Global real estate trading activity will jump 4 percent in 2016 to a record $1.34 trillion despite declining slightly in 2015, according to a Cushman & Wakefield report released at MIPIM today.
The increase is driven by new sources of capital, unsatisfied demand and a strong supply of debt, the New York-based real estate services firm said. This projected increase comes after global trading activity fell in 2015 for the first time in six years, down 2 percent to $1.29 trillion. Cushman & Wakefield said last year’s decrease came from the strength of the US dollar and investment pullback in Asia. However, when development land was excluded, global volumes rose 8 percent, according to the report.
If global volatility decreases, 2016’s projected real estate activity could be more than $1.34 trillion, the firm said.
“Geopolitical issues, length of the recovery cycle, volatility and increased uncertainty are leading to differing views with respect to asset allocation and how best to invest,” said Carlo Barel di Sant’Albano, the firm’s chief executive of the Global Capital Markets & Investor Services business, in a statement Tuesday. “This is benefiting real estate as allocations to the sector increase, boosting demand for assets.”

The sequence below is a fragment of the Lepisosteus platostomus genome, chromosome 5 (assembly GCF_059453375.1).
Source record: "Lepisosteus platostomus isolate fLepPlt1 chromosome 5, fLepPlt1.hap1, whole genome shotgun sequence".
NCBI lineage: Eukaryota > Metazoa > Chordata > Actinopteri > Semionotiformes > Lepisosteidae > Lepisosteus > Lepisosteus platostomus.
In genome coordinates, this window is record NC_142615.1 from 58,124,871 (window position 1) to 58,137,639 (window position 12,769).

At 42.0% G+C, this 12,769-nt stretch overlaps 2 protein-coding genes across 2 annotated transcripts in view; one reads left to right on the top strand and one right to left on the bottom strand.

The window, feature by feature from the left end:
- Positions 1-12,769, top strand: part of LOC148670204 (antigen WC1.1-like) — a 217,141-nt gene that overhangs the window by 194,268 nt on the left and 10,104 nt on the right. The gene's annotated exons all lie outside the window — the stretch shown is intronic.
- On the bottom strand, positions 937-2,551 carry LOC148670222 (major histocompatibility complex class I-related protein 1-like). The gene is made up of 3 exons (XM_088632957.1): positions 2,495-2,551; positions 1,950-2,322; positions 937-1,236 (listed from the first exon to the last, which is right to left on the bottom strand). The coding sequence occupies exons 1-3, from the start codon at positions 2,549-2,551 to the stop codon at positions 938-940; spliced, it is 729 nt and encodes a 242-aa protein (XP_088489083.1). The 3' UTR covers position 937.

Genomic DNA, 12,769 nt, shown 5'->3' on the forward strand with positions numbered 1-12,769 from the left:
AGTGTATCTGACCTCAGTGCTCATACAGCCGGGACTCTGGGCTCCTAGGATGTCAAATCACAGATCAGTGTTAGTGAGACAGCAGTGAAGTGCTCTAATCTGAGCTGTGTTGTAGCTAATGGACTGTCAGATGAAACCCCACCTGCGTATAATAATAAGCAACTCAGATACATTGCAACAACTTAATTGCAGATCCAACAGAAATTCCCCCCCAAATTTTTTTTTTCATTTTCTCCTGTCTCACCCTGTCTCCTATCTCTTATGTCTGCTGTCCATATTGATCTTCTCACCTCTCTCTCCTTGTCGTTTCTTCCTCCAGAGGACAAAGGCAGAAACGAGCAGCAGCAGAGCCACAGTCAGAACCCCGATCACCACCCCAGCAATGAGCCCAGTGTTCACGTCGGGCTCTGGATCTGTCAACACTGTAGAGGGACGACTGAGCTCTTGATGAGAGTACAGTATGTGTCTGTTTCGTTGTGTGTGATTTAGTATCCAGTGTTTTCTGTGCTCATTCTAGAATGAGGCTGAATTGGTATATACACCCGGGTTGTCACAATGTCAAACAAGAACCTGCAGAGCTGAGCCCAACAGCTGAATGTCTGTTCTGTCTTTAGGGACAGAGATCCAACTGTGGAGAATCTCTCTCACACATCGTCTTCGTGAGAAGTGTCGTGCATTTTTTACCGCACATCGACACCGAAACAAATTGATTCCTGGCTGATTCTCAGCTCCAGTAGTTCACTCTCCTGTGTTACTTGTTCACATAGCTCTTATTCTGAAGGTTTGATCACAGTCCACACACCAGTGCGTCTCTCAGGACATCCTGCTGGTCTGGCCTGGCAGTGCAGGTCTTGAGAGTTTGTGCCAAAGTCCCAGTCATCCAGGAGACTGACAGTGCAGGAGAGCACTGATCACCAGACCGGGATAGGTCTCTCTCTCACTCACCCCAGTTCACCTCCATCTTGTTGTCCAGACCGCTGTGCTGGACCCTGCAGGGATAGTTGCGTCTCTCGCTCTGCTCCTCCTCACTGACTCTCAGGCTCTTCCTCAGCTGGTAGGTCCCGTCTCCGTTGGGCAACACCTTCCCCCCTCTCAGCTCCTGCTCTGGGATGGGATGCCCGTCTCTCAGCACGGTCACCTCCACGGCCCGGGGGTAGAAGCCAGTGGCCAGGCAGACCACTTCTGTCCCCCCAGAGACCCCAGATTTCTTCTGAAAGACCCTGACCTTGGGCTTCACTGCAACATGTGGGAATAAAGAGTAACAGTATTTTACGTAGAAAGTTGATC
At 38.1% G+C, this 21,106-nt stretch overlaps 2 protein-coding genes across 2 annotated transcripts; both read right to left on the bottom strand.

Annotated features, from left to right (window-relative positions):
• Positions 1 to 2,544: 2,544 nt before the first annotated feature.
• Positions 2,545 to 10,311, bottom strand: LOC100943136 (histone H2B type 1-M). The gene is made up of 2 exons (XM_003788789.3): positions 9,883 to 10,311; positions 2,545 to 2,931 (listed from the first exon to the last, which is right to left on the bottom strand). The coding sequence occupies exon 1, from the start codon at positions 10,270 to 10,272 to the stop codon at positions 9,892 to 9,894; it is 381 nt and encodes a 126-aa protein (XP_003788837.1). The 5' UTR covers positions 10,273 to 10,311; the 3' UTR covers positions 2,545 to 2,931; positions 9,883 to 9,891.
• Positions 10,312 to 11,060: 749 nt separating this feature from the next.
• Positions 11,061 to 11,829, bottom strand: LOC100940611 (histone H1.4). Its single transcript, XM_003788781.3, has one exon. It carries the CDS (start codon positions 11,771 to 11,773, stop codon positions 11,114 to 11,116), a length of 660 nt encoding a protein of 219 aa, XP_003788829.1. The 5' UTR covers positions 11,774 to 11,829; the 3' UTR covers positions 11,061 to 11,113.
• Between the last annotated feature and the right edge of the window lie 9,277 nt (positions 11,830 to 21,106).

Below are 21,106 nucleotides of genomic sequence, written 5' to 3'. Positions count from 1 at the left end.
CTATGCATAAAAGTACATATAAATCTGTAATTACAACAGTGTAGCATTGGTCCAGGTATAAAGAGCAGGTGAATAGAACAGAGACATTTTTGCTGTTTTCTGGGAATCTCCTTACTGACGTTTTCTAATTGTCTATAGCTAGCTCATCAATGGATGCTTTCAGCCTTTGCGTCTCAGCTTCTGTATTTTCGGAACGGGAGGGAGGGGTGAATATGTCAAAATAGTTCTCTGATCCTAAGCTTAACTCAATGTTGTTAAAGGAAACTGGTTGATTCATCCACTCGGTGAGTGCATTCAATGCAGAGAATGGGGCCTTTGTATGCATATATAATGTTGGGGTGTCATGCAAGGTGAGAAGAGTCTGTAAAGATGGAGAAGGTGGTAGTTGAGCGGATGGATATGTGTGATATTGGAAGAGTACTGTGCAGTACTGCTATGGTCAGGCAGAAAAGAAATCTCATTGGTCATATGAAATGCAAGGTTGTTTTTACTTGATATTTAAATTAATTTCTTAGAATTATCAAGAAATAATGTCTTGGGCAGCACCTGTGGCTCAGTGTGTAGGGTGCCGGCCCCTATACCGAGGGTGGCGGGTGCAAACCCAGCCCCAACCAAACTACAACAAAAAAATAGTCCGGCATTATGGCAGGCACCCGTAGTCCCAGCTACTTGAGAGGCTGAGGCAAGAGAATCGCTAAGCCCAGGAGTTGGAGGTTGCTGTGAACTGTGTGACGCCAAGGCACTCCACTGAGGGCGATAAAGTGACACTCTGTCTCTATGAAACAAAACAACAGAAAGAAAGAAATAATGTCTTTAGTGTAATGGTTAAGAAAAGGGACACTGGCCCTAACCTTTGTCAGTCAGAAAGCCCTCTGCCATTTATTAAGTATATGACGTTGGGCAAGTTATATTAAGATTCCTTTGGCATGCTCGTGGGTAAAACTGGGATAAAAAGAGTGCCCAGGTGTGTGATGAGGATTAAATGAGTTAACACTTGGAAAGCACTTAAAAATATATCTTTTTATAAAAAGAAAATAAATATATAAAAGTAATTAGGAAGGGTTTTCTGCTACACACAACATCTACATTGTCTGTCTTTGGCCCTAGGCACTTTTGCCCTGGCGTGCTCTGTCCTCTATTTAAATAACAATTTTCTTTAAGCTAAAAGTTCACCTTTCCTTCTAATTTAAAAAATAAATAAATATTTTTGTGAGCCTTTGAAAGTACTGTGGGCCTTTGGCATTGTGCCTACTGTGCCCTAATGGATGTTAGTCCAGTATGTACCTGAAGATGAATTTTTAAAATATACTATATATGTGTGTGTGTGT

Changes in foreign exchange also disrupted real estate, pulling investors toward the US while other currencies experienced dilution. The firm noted that global volumes fell 2 percent as measured in the US dollar, but gained 17 percent in euros.
“In this economic environment there is also an increasing number of willing sellers aiming to crystallize returns,” Barel di Sant’Albano said. “Performance is yet to peak, with yields not yet at their floor and a slow improvement in occupational demand pushing rents slowly ahead.”
By region, Cushman & Wakefield forecasted volumes in Europe, the Middle East and Africa (EMEA) to rise 5 to 10 percent in 2016, with yields falling 30 basis points, spurred by the low cost of capital and quantitative easing. In North America, the firm predicted the US would continue to see a rise in volume and values driven by an interest rate policy that will drive the dollar higher. Cushman & Wakefield highlighted Chicago, Los Angeles and Boston as core cities with liquidity and economic growth that will attract the most buyers.
In Asia-Pacific, the region will likewise see positive volume growth in 2016. Lack of stock could constrain core and core plus activity in Japan and Australia, offset by activity in core Chinese cities, Singapore and South Korea.
“Productivity is key in what is now an asset, not a sector, pick,” said David Hutchings, the firm’s head of EMEA investment, in the report. “In strategy terms, focusing on cities rather than countries or sectors is beneficial, but, above all, the mantra will be ‘change not growth’ as investors seek out security and performance.”